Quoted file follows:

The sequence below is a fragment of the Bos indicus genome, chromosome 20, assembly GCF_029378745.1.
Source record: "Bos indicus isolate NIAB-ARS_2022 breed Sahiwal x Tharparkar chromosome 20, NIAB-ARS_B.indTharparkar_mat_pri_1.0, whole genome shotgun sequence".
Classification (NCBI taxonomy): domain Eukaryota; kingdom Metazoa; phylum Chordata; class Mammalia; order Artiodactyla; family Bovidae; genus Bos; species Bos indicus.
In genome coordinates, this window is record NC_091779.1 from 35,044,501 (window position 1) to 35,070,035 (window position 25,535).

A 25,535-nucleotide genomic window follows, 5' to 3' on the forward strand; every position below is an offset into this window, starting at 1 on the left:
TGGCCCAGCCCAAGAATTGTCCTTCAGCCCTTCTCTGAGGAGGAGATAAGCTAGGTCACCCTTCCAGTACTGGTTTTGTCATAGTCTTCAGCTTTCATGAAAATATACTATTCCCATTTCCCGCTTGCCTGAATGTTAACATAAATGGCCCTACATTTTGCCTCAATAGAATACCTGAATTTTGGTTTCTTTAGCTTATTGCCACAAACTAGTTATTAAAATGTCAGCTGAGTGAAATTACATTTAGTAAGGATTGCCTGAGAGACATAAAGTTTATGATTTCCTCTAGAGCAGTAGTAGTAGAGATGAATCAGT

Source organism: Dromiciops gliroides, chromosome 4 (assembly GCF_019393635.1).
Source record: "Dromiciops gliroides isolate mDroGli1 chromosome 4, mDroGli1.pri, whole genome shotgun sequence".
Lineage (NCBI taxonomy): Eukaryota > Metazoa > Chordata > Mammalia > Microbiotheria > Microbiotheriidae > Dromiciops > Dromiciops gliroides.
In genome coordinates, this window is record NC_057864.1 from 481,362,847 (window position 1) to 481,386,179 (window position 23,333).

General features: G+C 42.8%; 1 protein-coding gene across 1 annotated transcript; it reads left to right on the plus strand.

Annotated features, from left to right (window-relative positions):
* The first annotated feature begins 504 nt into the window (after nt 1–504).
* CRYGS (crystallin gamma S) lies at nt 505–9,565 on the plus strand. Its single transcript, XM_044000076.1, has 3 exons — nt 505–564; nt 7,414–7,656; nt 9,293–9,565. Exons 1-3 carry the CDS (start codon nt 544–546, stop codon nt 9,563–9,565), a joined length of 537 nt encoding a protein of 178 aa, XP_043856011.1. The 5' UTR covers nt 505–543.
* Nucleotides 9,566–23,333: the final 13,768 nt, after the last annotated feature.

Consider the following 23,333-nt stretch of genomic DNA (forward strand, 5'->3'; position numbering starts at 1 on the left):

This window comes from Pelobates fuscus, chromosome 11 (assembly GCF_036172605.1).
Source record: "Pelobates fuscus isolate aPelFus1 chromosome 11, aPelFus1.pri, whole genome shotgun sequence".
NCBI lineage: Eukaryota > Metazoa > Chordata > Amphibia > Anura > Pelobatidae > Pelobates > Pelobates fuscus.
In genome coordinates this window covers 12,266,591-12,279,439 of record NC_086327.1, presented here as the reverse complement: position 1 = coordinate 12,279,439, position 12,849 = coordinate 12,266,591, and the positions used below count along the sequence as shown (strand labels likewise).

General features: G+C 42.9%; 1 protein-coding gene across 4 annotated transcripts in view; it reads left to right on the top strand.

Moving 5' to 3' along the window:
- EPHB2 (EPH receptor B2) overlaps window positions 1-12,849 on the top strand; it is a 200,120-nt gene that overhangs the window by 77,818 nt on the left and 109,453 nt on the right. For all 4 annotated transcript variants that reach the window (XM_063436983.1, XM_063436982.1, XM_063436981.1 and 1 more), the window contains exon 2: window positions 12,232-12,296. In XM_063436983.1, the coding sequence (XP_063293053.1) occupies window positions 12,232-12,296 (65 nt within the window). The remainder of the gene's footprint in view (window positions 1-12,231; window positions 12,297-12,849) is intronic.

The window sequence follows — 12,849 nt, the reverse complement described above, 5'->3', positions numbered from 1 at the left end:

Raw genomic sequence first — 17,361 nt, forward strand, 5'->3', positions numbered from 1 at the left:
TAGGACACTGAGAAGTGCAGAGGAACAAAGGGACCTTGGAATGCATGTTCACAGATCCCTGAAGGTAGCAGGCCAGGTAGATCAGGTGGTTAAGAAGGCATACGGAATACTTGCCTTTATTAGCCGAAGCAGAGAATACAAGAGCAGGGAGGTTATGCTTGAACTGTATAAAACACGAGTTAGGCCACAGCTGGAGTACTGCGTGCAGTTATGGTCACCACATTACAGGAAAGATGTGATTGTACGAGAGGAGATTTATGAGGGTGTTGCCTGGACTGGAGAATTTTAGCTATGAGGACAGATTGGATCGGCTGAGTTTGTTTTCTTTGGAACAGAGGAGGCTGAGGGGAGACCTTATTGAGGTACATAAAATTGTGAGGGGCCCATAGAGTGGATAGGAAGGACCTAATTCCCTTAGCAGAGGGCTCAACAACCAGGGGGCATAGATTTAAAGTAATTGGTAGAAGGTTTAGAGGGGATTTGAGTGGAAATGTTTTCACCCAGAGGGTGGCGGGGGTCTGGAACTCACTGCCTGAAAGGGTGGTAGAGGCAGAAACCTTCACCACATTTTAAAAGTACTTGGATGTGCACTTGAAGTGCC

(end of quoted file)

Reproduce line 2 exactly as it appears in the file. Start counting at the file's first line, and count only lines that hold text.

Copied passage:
Source record: "Bos indicus isolate NIAB-ARS_2022 breed Sahiwal x Tharparkar chromosome 20, NIAB-ARS_B.indTharparkar_mat_pri_1.0, whole genome shotgun sequence".